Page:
Last time your intrepid blogger embarked upon a consideration of the untouchable heart of the arts enterprise: programming. Herein we continue the journey.
From the previous post:
(NB: In these posts on mainstreaming engagement, I am addressing only those individuals or organizations that want broader and deeper relationships with their communities but are uncertain how to begin or even whether it is possible to do so without completely reinventing the organization.)
How can arts programming (and this is primarily relevant to arts organizations as opposed to individual artists) be thought of in a community engagement context? There are three access points (one with two subsets) at which engagement thinking can be applied.
- Existing works have already been selected.
- Presentation details have already been decided.
- Presentation details are still TBD.
- Works have not been selected but will be chosen from existing work.
- Work will be commissioned.
Existing works have already been selected: Presentation details are still TBD.
If engagement is considered before staging or other presentation details are decided, it is possible to create further relationship-building opportunities. Theatrical works (drama, dance, opera, perhaps oratorios) can be set in times or locations that resonate with the community more than might otherwise be the case. (I believe I have commented here previously about a proposal to set a Cleveland production of Nutcracker in 19th-century Cleveland.) There is a long tradition of contemporary (or at least more familiar) settings of Shakespeare (Macbeth among the mafia in New York City, for example). Visual arts exhibitions can include (or be organized around) community-centered themes (although this may be more directly related to the next category: Works have not been selected but will be chosen from existing work). Such approaches can of course be simply gimmicky, but if they are entered into with community interests in mind and used for relationship building purposes, they can be valuable
In addition, venues may be selected that have importance to the community. Of course, selection of accessible or familiar venues can also be simply an audience development (ticket sales) decision. But if a location has significance to the community (and particularly if it is in some way related to the work(s) presented), it goes deeper into audience or even community engagement.
Works have not been selected but will be chosen from existing work.
If an organization understands its community, programming decisions can be made taking local concerns into account. This is frequently seen when a community is celebrating an anniversary: the 100th birthday of our town, etc. Celebratory programming is intentional. (Again, this may be done more for reasons of ticket sales, but if the arts organization is seen as a community citizen, this will have relationship building potential.) Similarly, to use the West Side Story example again, if the arts organization is aware that the area is suffering with issues related to immigration, choosing to produce the piece might be a worthwhile response. This is most true if the organization has been in dialogue with community groups about this (and other) issue(s) before the work is chosen. It’s far more effective to do such things in partnership than unilaterally.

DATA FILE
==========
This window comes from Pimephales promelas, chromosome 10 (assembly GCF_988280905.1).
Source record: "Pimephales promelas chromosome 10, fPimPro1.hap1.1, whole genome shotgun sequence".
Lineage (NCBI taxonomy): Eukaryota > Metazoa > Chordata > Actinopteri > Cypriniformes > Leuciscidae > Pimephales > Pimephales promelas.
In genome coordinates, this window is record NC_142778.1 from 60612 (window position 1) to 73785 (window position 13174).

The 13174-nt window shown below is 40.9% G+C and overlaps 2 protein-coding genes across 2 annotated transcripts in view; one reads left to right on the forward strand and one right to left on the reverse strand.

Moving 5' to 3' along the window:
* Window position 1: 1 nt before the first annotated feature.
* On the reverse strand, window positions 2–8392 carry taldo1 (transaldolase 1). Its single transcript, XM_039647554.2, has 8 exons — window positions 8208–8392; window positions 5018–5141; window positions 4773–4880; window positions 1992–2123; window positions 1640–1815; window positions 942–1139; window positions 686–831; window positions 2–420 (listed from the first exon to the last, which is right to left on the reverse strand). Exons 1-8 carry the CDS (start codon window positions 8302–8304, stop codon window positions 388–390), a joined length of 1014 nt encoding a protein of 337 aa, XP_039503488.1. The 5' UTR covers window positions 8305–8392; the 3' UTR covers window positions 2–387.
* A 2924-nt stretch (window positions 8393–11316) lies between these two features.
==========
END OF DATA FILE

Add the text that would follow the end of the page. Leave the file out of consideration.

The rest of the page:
Work will be commissioned.
Obviously, if time and funding permit, newly created work can speak directly to community concerns. Houston Grand Opera’s HGOco Song of Houston project celebrates or highlights important facets of life in the city. Of course an artist could choose to create such a piece “on spec,” but since these posts are primarily intended for arts organizations, I want to focus on the responsibility to commission artists.
As was true in my earlier post on this topic, this barely even scratches the surface of the categories. And, clearly, commissioning requires resources beyond “regular” programming. (Although, if the organization is going to be commissioning something anyway, why not have it community-oriented?)
But the most important things to keep in mind are
- It is essential to operate from a position of sincere belief in the value of engagement, and
- The broad suggestions here can only be successful as community engagement activity if they are rooted in existing relationships with the community. Relationship building must come first.
This completes the bare-bones outline of my current thinking about engagement-oriented approaches to programming. Details and application require considerable thought and time, especially since they are so site-/locale-specific. The good news is that at least the first two categories do not require significant additional resources, simply more (or different kinds of) thought (and willing community partners).
Future posts in this series will address governance and development. In the meantime,